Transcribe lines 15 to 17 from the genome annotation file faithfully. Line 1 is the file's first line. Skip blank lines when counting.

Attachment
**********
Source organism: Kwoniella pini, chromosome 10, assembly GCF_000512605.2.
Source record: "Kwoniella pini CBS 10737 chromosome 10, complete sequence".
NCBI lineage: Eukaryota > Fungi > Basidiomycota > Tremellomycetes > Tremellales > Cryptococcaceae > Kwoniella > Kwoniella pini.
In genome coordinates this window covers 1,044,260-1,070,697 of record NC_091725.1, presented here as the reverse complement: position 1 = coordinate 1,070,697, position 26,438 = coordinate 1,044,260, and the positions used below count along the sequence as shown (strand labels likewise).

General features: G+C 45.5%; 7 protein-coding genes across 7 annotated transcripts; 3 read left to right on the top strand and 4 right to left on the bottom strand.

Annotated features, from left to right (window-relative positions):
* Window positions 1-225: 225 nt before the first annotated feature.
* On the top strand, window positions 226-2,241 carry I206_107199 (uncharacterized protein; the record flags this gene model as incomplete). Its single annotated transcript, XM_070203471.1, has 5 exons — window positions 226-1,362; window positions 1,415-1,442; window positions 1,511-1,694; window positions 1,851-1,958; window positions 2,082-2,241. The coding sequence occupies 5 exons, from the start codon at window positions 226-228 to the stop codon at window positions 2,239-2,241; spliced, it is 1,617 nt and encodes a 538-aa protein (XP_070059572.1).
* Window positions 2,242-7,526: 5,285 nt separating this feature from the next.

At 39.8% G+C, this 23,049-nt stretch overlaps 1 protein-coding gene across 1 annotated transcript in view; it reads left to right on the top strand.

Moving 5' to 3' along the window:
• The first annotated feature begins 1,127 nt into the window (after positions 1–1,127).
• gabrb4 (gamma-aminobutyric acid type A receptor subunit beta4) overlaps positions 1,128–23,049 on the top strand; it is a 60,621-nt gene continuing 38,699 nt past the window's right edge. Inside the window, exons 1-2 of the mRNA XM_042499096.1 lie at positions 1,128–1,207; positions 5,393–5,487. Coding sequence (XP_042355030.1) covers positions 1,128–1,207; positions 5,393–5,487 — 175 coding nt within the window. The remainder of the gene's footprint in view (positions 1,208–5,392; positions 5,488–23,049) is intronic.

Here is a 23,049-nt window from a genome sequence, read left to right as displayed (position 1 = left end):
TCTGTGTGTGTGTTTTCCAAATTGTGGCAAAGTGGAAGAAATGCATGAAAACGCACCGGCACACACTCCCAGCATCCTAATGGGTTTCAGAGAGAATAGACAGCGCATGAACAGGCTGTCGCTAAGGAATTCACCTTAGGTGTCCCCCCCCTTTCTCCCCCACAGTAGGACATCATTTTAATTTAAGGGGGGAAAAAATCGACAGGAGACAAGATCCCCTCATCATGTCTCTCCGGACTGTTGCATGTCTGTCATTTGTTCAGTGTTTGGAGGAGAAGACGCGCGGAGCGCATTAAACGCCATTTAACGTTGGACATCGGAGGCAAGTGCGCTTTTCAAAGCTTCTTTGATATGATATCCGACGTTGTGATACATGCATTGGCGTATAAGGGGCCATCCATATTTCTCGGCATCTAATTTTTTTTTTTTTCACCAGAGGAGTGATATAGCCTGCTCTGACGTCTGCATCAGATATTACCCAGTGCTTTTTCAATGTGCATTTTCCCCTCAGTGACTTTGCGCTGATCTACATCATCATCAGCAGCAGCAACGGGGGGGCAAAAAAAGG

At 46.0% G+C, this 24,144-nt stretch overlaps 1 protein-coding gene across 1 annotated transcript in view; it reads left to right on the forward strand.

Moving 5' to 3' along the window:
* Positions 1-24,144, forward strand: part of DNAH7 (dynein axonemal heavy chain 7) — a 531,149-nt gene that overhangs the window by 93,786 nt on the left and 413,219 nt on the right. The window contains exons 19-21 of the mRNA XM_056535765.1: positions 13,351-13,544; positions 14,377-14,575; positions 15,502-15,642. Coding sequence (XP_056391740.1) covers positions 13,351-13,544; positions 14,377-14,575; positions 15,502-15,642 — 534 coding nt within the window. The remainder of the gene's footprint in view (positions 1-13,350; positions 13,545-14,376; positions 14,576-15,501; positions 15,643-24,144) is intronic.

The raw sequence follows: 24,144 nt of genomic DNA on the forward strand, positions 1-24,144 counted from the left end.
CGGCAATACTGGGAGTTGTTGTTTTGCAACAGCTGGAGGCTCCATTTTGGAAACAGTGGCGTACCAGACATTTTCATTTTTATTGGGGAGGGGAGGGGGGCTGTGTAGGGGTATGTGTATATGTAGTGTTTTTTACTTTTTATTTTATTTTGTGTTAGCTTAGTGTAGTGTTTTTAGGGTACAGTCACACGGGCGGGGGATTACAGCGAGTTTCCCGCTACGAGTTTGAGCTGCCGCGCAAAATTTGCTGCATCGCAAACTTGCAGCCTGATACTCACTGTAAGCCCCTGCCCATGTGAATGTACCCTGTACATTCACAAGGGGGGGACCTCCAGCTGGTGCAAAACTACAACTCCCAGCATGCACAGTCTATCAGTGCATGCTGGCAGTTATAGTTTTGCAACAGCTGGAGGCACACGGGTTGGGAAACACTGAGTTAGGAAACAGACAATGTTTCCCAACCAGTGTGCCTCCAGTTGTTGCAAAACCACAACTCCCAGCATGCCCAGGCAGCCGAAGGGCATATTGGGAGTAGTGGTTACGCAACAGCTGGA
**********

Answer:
TCTGTGTGTGTGTTTTCCAAATTGTGGCAAAGTGGAAGAAATGCATGAAAACGCACCGGCACACACTCCCAGCATCCTAATGGGTTTCAGAGAGAATAGACAGCGCATGAACAGGCTGTCGCTAAGGAATTCACCTTAGGTGTCCCCCCCCTTTCTCCCCCACAGTAGGACATCATTTTAATTTAAGGGGGGAAAAAATCGACAGGAGACAAGATCCCCTCATCATGTCTCTCCGGACTGTTGCATGTCTGTCATTTGTTCAGTGTTTGGAGGAGAAGACGCGCGGAGCGCATTAAACGCCATTTAACGTTGGACATCGGAGGCAAGTGCGCTTTTCAAAGCTTCTTTGATATGATATCCGACGTTGTGATACATGCATTGGCGTATAAGGGGCCATCCATATTTCTCGGCATCTAATTTTTTTTTTTTTCACCAGAGGAGTGATATAGCCTGCTCTGACGTCTGCATCAGATATTACCCAGTGCTTTTTCAATGTGCATTTTCCCCTCAGTGACTTTGCGCTGATCTACATCATCATCAGCAGCAGCAACGGGGGGGCAAAAAAAGG

At 46.0% G+C, this 24,144-nt stretch overlaps 1 protein-coding gene across 1 annotated transcript in view; it reads left to right on the forward strand.

Moving 5' to 3' along the window: